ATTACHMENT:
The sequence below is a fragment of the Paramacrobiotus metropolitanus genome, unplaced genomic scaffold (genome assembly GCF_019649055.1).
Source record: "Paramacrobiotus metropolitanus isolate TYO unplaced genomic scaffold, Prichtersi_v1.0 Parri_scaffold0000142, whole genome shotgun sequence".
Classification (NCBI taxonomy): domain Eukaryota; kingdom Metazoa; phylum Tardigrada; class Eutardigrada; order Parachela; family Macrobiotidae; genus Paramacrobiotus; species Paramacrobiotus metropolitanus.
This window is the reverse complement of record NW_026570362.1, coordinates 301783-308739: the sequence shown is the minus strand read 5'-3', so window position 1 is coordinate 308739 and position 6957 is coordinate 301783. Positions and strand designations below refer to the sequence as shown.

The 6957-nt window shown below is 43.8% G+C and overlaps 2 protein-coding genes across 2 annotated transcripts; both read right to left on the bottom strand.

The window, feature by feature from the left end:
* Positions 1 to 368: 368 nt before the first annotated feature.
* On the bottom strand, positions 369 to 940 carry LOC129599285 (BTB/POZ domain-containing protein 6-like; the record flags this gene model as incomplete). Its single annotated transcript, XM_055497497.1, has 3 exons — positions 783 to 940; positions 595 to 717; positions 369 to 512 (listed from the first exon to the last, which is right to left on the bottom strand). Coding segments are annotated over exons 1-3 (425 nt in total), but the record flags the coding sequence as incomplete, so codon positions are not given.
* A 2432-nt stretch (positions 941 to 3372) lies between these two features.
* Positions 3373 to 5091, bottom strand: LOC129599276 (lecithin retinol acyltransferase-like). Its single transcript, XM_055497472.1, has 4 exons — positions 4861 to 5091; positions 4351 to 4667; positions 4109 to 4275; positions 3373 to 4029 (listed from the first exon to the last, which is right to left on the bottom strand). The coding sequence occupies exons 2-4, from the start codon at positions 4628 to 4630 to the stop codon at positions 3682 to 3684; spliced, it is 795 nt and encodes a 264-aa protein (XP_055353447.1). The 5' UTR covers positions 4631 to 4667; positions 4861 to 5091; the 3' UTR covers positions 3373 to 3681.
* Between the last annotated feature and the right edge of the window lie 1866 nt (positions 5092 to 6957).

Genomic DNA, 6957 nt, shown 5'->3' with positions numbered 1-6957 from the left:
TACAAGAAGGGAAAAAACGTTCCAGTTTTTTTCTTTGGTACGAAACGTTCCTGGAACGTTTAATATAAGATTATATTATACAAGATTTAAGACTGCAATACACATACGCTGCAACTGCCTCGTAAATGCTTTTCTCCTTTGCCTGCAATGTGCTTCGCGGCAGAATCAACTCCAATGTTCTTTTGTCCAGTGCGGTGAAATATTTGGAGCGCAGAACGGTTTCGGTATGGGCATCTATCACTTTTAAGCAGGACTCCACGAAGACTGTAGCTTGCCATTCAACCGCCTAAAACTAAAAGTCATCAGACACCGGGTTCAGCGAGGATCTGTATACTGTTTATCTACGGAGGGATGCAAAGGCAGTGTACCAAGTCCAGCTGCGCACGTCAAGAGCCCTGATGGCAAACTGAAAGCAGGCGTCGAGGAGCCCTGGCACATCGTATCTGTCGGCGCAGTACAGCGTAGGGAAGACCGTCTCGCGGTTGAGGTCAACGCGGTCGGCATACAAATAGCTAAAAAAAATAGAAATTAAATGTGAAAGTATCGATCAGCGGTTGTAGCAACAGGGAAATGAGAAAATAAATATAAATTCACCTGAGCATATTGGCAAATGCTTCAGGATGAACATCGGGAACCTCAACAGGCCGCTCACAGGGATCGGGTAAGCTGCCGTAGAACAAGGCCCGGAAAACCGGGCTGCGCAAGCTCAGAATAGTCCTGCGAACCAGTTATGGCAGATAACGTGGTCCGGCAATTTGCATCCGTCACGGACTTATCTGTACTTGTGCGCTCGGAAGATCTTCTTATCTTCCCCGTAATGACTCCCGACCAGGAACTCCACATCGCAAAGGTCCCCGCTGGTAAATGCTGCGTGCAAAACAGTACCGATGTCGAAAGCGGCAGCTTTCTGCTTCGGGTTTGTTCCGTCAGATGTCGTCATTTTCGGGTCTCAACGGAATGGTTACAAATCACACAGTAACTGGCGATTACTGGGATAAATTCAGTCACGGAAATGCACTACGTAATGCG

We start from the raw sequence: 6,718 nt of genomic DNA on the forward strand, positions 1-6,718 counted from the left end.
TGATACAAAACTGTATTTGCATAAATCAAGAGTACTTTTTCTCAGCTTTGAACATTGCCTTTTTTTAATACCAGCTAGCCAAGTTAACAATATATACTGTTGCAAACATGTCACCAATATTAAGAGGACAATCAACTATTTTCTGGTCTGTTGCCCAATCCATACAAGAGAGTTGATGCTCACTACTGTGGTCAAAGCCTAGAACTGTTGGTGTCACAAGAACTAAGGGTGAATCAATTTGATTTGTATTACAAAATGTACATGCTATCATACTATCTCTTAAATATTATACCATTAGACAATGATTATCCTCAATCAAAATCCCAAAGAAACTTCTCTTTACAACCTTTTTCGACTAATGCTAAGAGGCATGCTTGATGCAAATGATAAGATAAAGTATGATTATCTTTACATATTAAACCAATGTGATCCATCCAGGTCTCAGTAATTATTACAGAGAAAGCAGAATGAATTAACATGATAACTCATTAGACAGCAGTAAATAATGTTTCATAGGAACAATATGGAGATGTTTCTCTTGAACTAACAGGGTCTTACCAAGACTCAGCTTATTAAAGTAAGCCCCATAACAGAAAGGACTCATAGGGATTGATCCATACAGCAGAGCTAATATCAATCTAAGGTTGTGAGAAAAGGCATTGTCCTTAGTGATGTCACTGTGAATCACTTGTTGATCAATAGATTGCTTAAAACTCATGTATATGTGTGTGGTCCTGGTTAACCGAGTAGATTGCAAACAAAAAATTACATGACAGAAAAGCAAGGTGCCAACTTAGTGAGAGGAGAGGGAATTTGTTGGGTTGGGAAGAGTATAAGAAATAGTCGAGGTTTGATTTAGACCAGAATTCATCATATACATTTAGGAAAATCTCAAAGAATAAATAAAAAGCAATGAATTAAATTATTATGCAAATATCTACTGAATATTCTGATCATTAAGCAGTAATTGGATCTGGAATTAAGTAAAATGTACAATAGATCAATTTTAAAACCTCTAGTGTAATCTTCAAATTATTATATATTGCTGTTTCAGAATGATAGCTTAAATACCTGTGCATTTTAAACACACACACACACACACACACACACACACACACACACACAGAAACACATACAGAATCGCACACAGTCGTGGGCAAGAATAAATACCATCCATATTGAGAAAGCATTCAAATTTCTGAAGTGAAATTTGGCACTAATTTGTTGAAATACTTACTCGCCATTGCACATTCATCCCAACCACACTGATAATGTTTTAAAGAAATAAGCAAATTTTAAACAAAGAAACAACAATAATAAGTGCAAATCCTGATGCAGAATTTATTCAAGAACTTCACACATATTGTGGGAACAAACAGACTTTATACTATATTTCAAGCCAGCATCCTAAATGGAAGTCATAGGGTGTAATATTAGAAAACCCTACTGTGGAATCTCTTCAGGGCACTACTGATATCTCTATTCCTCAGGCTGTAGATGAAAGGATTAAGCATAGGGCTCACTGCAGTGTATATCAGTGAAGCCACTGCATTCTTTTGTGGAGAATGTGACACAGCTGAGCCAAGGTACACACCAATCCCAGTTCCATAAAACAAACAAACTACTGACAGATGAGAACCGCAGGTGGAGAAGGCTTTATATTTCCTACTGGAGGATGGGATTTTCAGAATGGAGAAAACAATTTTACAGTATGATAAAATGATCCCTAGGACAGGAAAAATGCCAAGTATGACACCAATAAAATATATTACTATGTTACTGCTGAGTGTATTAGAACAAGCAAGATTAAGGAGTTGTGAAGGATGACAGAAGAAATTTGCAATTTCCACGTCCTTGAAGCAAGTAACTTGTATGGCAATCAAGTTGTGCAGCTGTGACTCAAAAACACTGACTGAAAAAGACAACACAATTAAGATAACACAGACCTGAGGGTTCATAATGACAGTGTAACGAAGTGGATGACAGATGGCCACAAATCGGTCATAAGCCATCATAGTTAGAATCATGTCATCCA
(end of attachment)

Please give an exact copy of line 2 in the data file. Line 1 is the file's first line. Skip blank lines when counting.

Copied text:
Source record: "Paramacrobiotus metropolitanus isolate TYO unplaced genomic scaffold, Prichtersi_v1.0 Parri_scaffold0000142, whole genome shotgun sequence".